Every society has institutions dedicated to keeping certain cultural traditions alive. American state capitals often have buildings earmarked for operas or symphony orchestras. Most countries have a ministry tasked with preserving essential landmarks and works of art. Likewise, the gentlemen in Bloodbath are dedicated to keeping the flame of death metal burning, lighting the way to heavy in its purest form.
Bloodbath's latest album, Survival of the Sickest is the latest effort by this death metal institution to maintain the integrity of the old ways. But audiences shouldn't take that the wrong way. Unlike their fellow old-school devotees in Gruesome, Bloodbath doesn't explicitly borrow from one band or sound (though the chorus of "Zombie Inferno" is obviously a callback to Death's "Zombie Ritual"). Their sound has gone through a few shifts since Resurrection Through Carnage, but this album shows it taking a very clear shape.
Bloodbath latest form is very recognizable on songs like "Malignant Maggot Therapy," "Born Infernal," and "Affliction of Extinction." Essentially, the band's sound on this album bears clear similarities to Grave (from You'll Never See and onward), the last few Asphyx albums, the last few Vader albums, the last few Hypocrisy albums, and a touch of modern Cannibal Corpse (pay close attention to the palm-muted guitar sound and you'll hear it). This means that the songs rise or fall based on how well the band executes this strategy, and whether it works on you in the first place. It's a BIG sound, resembling a lumbering machine blasting its way through buildings.
Bloodbath's songs that rise include the expertly crafted "Tales of Melting Flesh," the blackened ripper "Affliction of Extinction," and the punishing "Putrefying Corpse." The single "Carved" is another definite highlight of brutality, featuring Gorguts' Luc Lemay on guest vocals. It's moments like the chorus to "Carved" that deliver on the promise of such a booming take on death metal. Additionally, the pulsating insanity of "Malignant Maggot Therapy" is a master class in dynamics — shifting effortlessly from speed-fest terror to crushing atomic detonations.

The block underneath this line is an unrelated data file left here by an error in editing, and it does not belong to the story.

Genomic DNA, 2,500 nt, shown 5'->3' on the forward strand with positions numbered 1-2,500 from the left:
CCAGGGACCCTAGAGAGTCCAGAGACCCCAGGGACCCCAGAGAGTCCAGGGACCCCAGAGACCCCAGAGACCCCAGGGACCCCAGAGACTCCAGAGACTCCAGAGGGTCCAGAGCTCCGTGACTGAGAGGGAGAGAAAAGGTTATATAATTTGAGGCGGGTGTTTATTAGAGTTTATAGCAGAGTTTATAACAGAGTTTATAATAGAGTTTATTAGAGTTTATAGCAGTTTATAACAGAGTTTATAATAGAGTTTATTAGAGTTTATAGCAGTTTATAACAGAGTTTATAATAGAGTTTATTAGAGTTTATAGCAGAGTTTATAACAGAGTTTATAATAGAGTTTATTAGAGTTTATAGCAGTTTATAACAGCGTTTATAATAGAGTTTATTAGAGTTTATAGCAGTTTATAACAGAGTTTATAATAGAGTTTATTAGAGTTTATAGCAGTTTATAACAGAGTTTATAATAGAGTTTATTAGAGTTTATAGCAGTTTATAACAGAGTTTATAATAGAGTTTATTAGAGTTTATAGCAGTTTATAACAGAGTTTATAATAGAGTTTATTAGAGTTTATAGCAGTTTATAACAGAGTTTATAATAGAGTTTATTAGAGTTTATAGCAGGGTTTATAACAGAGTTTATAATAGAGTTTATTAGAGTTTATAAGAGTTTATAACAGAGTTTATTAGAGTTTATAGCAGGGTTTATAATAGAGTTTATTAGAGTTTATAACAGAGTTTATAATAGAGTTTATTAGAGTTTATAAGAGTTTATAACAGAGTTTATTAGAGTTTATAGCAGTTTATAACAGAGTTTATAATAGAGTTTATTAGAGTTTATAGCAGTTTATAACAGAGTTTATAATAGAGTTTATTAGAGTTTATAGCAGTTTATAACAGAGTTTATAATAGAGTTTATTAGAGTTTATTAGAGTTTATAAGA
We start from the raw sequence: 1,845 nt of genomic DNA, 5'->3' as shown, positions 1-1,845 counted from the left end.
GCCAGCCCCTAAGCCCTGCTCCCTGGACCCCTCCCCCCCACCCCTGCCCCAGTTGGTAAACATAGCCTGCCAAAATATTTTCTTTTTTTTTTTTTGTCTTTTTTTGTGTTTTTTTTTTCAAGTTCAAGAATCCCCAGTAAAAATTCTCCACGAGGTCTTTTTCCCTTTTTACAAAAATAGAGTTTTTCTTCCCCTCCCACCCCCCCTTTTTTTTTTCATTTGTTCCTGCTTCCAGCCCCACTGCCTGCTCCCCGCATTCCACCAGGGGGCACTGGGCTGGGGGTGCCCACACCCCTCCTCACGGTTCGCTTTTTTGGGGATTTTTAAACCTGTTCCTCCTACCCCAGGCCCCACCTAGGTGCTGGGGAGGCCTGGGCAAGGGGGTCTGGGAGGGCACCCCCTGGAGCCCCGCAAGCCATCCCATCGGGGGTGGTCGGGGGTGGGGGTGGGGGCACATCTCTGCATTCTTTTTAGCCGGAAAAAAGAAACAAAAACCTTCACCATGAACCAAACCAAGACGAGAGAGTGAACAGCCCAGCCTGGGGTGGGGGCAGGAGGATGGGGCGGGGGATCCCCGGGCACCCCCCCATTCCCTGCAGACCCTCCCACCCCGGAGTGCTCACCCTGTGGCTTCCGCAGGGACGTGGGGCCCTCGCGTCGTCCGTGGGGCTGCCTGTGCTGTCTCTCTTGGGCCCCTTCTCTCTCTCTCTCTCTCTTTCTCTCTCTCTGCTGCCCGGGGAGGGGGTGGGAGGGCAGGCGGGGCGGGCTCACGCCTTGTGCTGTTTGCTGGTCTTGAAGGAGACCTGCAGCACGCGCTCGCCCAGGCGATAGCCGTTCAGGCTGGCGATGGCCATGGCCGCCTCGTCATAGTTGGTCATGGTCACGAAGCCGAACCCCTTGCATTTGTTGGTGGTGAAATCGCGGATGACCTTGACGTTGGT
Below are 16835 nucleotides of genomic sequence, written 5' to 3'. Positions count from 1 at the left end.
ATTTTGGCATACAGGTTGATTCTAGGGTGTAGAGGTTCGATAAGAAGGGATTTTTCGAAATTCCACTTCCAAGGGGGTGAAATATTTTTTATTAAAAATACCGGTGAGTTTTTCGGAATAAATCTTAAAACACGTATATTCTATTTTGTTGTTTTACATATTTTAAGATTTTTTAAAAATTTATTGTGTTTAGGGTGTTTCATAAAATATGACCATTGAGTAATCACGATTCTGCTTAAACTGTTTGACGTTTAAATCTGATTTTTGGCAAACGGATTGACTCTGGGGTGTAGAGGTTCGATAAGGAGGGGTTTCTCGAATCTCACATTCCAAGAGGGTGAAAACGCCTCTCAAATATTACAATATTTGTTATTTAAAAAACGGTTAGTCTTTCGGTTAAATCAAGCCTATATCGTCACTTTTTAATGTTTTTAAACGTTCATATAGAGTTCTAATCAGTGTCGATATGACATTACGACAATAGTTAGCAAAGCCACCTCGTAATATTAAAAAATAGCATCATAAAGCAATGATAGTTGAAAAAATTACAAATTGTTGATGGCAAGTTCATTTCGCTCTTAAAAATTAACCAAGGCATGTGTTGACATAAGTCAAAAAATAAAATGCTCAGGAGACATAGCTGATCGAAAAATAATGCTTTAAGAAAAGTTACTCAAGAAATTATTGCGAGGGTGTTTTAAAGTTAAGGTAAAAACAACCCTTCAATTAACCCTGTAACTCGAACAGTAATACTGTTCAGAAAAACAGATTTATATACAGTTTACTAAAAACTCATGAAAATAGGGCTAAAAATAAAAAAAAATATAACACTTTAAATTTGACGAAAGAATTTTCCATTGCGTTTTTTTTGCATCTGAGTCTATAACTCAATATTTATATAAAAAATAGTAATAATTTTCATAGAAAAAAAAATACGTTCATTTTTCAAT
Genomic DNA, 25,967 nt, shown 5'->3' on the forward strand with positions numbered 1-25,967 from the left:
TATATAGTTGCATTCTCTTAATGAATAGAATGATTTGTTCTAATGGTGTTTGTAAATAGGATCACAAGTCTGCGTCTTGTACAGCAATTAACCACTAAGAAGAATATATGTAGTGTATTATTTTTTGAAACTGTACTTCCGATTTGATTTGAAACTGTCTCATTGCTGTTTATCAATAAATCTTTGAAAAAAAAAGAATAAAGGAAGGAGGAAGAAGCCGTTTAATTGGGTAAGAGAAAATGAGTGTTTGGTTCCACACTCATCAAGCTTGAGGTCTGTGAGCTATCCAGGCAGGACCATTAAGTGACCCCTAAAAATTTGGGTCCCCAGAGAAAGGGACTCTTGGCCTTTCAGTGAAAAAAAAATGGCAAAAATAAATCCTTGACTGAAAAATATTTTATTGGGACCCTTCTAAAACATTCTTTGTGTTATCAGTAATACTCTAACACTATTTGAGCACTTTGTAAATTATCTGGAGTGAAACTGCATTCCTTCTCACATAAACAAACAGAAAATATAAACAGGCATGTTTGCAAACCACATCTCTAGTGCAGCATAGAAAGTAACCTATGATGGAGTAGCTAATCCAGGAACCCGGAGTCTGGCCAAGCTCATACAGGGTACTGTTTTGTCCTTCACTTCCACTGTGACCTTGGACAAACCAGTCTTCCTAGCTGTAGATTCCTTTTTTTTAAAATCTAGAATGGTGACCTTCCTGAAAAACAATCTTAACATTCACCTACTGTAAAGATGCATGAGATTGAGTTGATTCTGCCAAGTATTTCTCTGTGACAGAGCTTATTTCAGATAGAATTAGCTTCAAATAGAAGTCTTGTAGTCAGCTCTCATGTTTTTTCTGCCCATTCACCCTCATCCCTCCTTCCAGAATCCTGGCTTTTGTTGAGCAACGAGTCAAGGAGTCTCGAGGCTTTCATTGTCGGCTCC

However, the sound does have its limitations. Nightmares Made Flesh and The Fathomless Mastery had a similar atmosphere to this album, but former Bloodbath vocalists Peter Tägtgren and Mikael Åkerfeldt (respectively) have harsh vocal techniques better suited to it. Nick Holmes' voice seemed to gel better with the raw sound exhibited on Grand Morbid Funeral and The Arrow of Satan is Drawn. Whereas on this album, the production of the other instruments seem to just engulf him. If he was still using the approach from Lost Paradise and Gothic, this wouldn't be a problem. But his current style leans more toward creepy and raspy than monstrous and gutteral. And that's totally cool! But it's awkwardly placed on this album.
In a way, this is me complaining about the album sounding "too good." There's nothing wrong with giving death metal a booming sound, but it can be taken too far. Nightmares Made Flesh enveloped you, but still had a razor-sharp guitar tone that stabbed you in the chest. Unblessing the Purity and The Fathomless Mastery surrounded you with full-sounding guitars and bass, but the songs had the unhinged quality that kept you on edge. Here, you know what to expect a little too easily, even if you know it's going to be good.
Regardless of these quibbles, this album makes it clear that Bloodbath remains an essential death metal institution. As much as I appreciate what Paradise Lost and Katatonia do nowadays, I'll always be partial to their early works. Therefore, I remain extremely grateful that Jonas, Anders, Nick and their compatriots maintain an outlet for the extremes. And anyone looking to blast something heavy and true into the night sky (and upsetting to their neighbors) will find plenty of fireworks here.